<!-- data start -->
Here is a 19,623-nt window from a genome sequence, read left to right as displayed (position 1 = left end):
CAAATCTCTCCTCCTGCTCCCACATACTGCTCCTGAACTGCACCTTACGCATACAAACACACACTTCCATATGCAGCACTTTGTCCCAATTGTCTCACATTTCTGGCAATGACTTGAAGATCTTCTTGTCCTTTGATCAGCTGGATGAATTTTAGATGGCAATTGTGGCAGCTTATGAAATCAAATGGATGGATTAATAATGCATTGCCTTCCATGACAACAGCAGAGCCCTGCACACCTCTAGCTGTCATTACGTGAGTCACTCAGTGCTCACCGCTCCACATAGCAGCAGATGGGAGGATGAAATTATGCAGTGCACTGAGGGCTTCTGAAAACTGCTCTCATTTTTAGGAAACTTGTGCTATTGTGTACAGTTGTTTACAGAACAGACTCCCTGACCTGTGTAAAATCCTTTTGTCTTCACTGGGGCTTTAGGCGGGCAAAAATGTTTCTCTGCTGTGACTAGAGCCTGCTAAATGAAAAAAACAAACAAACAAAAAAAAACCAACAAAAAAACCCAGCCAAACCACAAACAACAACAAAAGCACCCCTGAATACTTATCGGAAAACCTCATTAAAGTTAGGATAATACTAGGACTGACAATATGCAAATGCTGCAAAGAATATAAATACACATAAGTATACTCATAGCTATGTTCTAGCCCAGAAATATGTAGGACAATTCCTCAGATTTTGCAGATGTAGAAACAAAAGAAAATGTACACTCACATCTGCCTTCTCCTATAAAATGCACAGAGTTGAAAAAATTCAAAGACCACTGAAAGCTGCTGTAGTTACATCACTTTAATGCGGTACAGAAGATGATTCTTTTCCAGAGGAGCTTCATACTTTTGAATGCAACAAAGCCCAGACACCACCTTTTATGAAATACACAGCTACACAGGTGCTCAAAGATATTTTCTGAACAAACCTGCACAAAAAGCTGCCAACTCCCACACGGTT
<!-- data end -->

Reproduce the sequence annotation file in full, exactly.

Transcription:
Here is a 19,623-nt window from a genome sequence, read left to right as displayed (position 1 = left end):
CAAATCTCTCCTCCTGCTCCCACATACTGCTCCTGAACTGCACCTTACGCATACAAACACACACTTCCATATGCAGCACTTTGTCCCAATTGTCTCACATTTCTGGCAATGACTTGAAGATCTTCTTGTCCTTTGATCAGCTGGATGAATTTTAGATGGCAATTGTGGCAGCTTATGAAATCAAATGGATGGATTAATAATGCATTGCCTTCCATGACAACAGCAGAGCCCTGCACACCTCTAGCTGTCATTACGTGAGTCACTCAGTGCTCACCGCTCCACATAGCAGCAGATGGGAGGATGAAATTATGCAGTGCACTGAGGGCTTCTGAAAACTGCTCTCATTTTTAGGAAACTTGTGCTATTGTGTACAGTTGTTTACAGAACAGACTCCCTGACCTGTGTAAAATCCTTTTGTCTTCACTGGGGCTTTAGGCGGGCAAAAATGTTTCTCTGCTGTGACTAGAGCCTGCTAAATGAAAAAAACAAACAAACAAAAAAAAACCAACAAAAAAACCCAGCCAAACCACAAACAACAACAAAAGCACCCCTGAATACTTATCGGAAAACCTCATTAAAGTTAGGATAATACTAGGACTGACAATATGCAAATGCTGCAAAGAATATAAATACACATAAGTATACTCATAGCTATGTTCTAGCCCAGAAATATGTAGGACAATTCCTCAGATTTTGCAGATGTAGAAACAAAAGAAAATGTACACTCACATCTGCCTTCTCCTATAAAATGCACAGAGTTGAAAAAATTCAAAGACCACTGAAAGCTGCTGTAGTTACATCACTTTAATGCGGTACAGAAGATGATTCTTTTCCAGAGGAGCTTCATACTTTTGAATGCAACAAAGCCCAGACACCACCTTTTATGAAATACACAGCTACACAGGTGCTCAAAGATATTTTCTGAACAAACCTGCACAAAAAGCTGCCAACTCCCACACGGTT